Monsanto rejects Bayer merger offer as "financially inadequate"

US seed and agrochemical company Monsanto on Tuesday rejected a 62-billion-dollar cash offer from German pharmaceutical giant Bayer, a deal that would have created the world's largest provider of pesticides and crop seeds.

Monsanto's board of directors was unanimous in finding Bayer's bid "incomplete and financially inadequate," according to a company statement.

Nevertheless, Monsanto said it was open to continued dialogue to explore whether an eventual transaction is possible. However, the company said, such a transaction is not assured.

"We believe in the substantial benefits an integrated strategy could provide to growers and broader society, and we have long respected Bayer's business," Monsanto chief Hugh Grant said in a statement.

"However, the current proposal significantly undervalues our company and also does not adequately address or provide reassurance for some of the potential financing and regulatory execution risks related to the acquisition."

Bayer's takeover offer priced Monsanto shares at 122 dollars each, representing a 37-per-cent premium on the level at which Monsanto shares were trading two weeks ago.

Bayer said late Tuesday that it hopes to hold "constructive discussions with Monsanto regarding the proposed transaction."

"We are pleased that Monsanto's board shares our belief in the substantial benefits an integrated strategy could provide to growers and broader society," Bayer AG chief executive Werner Baumann said.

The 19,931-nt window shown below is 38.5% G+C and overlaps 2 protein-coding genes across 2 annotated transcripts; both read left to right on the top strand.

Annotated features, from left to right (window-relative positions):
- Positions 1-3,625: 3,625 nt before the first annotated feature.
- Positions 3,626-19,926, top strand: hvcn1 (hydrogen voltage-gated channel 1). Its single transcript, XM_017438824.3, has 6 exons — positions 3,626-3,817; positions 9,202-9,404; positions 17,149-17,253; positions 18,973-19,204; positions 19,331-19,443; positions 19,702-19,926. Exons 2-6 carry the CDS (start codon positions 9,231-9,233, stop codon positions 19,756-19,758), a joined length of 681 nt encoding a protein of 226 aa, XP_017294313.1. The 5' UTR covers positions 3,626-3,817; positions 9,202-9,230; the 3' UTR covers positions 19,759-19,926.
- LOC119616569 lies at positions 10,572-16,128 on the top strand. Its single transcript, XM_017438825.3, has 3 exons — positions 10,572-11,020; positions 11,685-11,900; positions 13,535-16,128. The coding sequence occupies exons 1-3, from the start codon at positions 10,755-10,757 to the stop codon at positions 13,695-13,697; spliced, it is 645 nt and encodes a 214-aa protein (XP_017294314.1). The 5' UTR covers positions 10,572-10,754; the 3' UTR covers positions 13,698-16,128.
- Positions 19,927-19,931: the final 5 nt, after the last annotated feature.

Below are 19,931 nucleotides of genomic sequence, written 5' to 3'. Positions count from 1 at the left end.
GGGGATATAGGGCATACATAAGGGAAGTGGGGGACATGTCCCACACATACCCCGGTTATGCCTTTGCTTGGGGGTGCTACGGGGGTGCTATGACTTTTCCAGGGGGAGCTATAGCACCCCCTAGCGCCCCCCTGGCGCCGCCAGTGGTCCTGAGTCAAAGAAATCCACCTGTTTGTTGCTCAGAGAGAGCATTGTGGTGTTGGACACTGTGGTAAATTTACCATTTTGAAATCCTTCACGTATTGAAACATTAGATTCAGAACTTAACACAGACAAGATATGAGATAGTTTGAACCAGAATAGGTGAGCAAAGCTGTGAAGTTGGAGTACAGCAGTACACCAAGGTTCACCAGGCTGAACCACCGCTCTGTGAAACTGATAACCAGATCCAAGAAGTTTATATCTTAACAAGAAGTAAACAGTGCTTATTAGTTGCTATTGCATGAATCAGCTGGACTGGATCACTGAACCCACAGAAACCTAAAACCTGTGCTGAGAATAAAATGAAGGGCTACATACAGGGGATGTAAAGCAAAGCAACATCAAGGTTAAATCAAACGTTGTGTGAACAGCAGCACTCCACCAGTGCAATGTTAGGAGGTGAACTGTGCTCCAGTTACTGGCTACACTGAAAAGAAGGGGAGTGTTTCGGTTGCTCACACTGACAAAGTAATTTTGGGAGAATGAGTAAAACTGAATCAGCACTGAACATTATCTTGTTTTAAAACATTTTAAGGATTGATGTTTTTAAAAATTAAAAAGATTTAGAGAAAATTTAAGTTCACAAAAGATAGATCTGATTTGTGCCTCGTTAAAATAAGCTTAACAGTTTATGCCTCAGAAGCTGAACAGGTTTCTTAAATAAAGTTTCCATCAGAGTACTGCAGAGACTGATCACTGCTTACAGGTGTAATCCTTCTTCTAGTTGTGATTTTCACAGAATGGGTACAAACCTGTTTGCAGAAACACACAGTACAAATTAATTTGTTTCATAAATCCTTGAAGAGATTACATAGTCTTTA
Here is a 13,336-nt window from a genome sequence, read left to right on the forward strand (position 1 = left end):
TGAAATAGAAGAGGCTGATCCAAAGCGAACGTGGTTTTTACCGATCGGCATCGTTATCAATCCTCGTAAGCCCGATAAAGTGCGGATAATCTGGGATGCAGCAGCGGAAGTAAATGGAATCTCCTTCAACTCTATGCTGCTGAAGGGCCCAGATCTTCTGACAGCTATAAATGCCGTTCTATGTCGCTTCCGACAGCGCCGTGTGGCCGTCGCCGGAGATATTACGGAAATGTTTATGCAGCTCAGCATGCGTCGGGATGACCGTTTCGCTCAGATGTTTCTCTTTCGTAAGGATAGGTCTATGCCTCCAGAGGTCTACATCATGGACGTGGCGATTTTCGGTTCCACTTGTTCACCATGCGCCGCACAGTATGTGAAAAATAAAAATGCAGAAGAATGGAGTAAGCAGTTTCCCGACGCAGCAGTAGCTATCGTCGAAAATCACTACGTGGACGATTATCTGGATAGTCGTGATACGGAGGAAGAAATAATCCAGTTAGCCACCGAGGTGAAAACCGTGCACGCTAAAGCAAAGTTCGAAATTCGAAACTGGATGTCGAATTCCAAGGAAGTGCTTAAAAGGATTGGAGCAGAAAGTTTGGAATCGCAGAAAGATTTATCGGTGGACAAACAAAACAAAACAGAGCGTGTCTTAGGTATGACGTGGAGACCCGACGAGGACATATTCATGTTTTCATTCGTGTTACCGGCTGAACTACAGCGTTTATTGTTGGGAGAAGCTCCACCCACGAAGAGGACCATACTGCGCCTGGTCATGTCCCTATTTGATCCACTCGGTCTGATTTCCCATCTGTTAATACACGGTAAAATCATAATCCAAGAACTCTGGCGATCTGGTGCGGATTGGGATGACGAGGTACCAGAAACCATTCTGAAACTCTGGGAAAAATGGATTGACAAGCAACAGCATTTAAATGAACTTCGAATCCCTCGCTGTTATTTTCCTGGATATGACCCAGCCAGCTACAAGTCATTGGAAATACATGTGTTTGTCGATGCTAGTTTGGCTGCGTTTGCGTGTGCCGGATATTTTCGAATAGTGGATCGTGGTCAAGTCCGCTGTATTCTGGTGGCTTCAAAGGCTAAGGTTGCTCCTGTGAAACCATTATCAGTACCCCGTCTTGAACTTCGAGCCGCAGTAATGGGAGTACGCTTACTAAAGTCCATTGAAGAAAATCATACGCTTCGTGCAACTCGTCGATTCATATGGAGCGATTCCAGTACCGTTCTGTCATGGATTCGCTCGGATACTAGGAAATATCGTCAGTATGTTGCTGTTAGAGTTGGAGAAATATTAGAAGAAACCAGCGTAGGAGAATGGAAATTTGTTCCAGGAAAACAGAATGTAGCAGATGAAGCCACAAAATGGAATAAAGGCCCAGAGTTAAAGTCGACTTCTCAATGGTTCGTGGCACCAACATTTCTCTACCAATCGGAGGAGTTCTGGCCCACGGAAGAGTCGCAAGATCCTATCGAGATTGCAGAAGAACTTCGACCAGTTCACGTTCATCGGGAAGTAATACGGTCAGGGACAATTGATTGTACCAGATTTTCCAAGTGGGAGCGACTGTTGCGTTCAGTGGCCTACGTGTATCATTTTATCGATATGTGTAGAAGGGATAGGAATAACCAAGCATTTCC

"We are confident that we can address any potential financing or regulatory matters related to the transaction. Bayer remains committed to working together to complete this mutually compelling transaction."

The combined company was expected to make about 60 billion euros (67.4 billion dollars) in annual sales and employ a combined 140,000 people.

However, environmental activists had questioned the wisdom of Bayer's move, noting that Monsanto's reputation is closely linked to controversial products like genetically modified seeds and herbicides such as Roundup, its brand of glyphosate.

Monsanto is based in the Midwestern US state of Missouri.

Last update: Tue, 28/06/2016 - 17:25
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